March 5, 2014 - Steven Vitte takes a general acting class.
May 17, 2014 - Steven Vitte takes a voice over recording session in his local recording studio.
What you read above is the truth. Just the other day I stepped out in faith and took on a recording session that involved general voice over work. It was a private session that only involved me and an audio engineer, but from what I experienced I can surely say that I felt happy going on this kind of adventure. I felt comfortable throughout this session and it only got better as time went on. I truly appreciate the help I received from the audio engineer and he helped me along the way. He made suggestions as to which words I should hit on with more emphasis, and I went back and corrected those parts.
Attending a voice over recording session for just a couple hours gave me more clarity as far as one part of the creative process in game development is concerned. I experienced it up front and center, albeit in a trial process, just what voice actors and voice actresses actually do when they prepare for official recording sessions. Voice over work is an important part of the development process of a video game these days and it's important because with the technology we now have we can implement voice acting if we so choose and listen to the main characters of the game's story. Voice actors bring life to video game characters and they put their vocal stamp on what gamers will envision a character's voice to sound like.
"Write for the ear, and not for the eye."
This is one rule that I have always kept in mind whenever I write my custom scripts and stories. Whatever writing project you work on, you must make sure that the sounds of your writing come across as smooth and understandable for your audience. Gamers are not looking forward to listen to oratories presented in debate class fashion, and such dialogue should only be used sparingly and when appropriate. Gamers would appreciate one liners and two liners that get right to the point more. A writer doesn't need to give his or her characters lengthy, in-depth explanations as to why those characters performed certain actions. Actions speak louder than words anyway. Gamers can see that when they watch scenes play out.
I have made it known to some people that I respect the work of voice actors and voice actresses, and I sincerely mean that. It takes time to properly rehearse lines and it takes patience to flesh out the best lines. Voice acting carries the dialogue of writers and depending on who the voice actors are, certain types of characters are brought to life and they jump out to give gamers a positive impression. Sometimes we only need to listen to a character in a scene to determine what kind of character he or she is to us, regardless of what the character looks like.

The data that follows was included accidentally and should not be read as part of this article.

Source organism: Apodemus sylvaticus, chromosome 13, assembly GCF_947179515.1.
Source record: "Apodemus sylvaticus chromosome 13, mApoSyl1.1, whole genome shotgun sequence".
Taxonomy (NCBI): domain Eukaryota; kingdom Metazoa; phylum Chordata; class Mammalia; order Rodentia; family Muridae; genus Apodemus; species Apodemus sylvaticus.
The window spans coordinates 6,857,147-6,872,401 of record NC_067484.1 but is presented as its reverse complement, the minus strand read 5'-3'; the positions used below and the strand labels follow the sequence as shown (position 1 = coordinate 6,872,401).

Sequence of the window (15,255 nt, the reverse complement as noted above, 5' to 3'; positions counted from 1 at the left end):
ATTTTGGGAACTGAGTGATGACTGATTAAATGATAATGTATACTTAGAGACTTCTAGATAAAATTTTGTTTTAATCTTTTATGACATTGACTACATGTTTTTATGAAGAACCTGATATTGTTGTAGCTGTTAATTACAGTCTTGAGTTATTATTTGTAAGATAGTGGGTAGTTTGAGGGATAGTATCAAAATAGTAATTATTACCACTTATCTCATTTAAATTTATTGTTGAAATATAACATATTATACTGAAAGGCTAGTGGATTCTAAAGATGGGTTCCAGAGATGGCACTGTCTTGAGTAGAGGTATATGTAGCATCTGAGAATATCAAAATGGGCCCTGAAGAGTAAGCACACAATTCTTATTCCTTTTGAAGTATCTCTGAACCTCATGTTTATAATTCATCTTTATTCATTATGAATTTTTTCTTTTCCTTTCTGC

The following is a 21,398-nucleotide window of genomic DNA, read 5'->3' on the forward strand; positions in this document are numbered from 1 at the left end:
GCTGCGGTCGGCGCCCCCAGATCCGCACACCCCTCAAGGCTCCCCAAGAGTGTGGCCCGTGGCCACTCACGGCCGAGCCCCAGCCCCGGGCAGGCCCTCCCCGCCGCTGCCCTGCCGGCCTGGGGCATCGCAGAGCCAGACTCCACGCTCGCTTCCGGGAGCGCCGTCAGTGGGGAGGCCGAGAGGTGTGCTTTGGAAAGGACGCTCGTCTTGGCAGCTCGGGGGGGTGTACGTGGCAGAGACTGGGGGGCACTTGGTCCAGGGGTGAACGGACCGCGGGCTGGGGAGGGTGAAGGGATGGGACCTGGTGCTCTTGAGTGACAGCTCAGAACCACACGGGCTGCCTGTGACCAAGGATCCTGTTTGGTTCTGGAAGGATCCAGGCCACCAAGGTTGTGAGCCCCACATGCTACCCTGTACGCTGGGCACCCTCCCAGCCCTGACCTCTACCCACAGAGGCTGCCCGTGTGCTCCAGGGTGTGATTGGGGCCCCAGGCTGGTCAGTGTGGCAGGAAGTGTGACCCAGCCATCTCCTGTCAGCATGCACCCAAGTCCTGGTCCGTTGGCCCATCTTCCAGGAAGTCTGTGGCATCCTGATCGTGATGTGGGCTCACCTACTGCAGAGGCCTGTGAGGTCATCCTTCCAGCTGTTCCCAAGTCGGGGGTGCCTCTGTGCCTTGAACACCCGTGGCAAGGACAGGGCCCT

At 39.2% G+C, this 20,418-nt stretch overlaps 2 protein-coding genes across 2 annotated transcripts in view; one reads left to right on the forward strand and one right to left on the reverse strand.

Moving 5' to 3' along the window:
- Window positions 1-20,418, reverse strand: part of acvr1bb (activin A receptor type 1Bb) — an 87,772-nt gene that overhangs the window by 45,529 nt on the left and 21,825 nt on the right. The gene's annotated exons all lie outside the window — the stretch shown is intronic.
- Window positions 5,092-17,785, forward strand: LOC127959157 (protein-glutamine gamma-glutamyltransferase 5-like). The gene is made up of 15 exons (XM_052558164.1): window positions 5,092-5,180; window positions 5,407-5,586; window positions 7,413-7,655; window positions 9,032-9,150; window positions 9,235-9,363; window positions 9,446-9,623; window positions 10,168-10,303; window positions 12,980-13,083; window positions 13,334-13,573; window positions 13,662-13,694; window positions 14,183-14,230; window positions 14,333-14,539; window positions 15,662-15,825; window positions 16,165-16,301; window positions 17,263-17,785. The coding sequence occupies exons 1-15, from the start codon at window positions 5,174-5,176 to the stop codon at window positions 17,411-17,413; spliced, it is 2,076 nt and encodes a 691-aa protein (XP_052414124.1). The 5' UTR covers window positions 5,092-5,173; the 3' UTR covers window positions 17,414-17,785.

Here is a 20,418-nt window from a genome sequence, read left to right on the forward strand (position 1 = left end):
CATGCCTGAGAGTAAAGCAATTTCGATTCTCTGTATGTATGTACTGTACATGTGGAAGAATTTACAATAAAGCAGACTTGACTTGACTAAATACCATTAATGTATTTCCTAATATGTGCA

I have had a phone conversation with an aspiring voice actor who is looking to make his break and this conversation also opened my eyes a little bit into what exactly goes into the process. This conversation went on for nearly 20 minutes and it was a good talk because I got to find out for myself what is needed to take the necessary steps. There are 2 things that this kind man let me know about and they are...
1) The Voice Over business is NOT easy.
2) There is plenty of work to be had out there.
#1 is definitely something I want to touch on because there are some gamers out there who don't really understand how tough this particular business is. The Voice Over business is NOT easy and there are reasons why. You can't just expect to march into a studio cold turkey and read lines without practice. You will very much sound flat and out of tune with your voice if you go about it that way. Practice sharpens the blade, so to speak. Sports athletes need to practice, artists need to practice, news analysts need to practice, and the same is true for voice actors.
Also, and this is only a fact and nothing to discourage folks, not everybody will be cut out for this avenue. Some people just may not have the voice that can be sustained in the form of a video game adventure. You won't know for sure whether or not you have a good enough voice until you test out your voice. Sometimes it's hard for us to hear ourselves because when we talk we don't necessarily think about our voices sounding like what they really are. I read out a line and I hear myself one way, but other people will hear me a different way. It's not until the audio is played back to me that I realize what my voice really sounds like. I'm sure that's the case with other people.
Now I'm in a unique position because I am trying to get my work primarily noticed as a writer, but in the past few months, starting at the tail end of 2013, I have began to take the idea of voice acting more seriously. If I can use voice acting as a platform to help aid my writing in some way, then there is no reason why I can't use this platform.
A writer will know if his or her scripted lines are any good if a voice actor can cleanly display them vocally. Depending on what the dialogue is, it will either be a hit or a dud, but either way, a writer must be prepared for any and all criticism that comes at his or her way. A writer will know if some lines he or she wrote will come across as too wordy, too vague, too plain or too complex once a voice actor rehearses those lines. If a line doesn't sound right at first, then chances are it won't be right in the big picture.
I will surely update you guys on this endeavor in due time, but some things take time, especially when you live out in the middle of nowhere. Maybe I should act out that last sentence?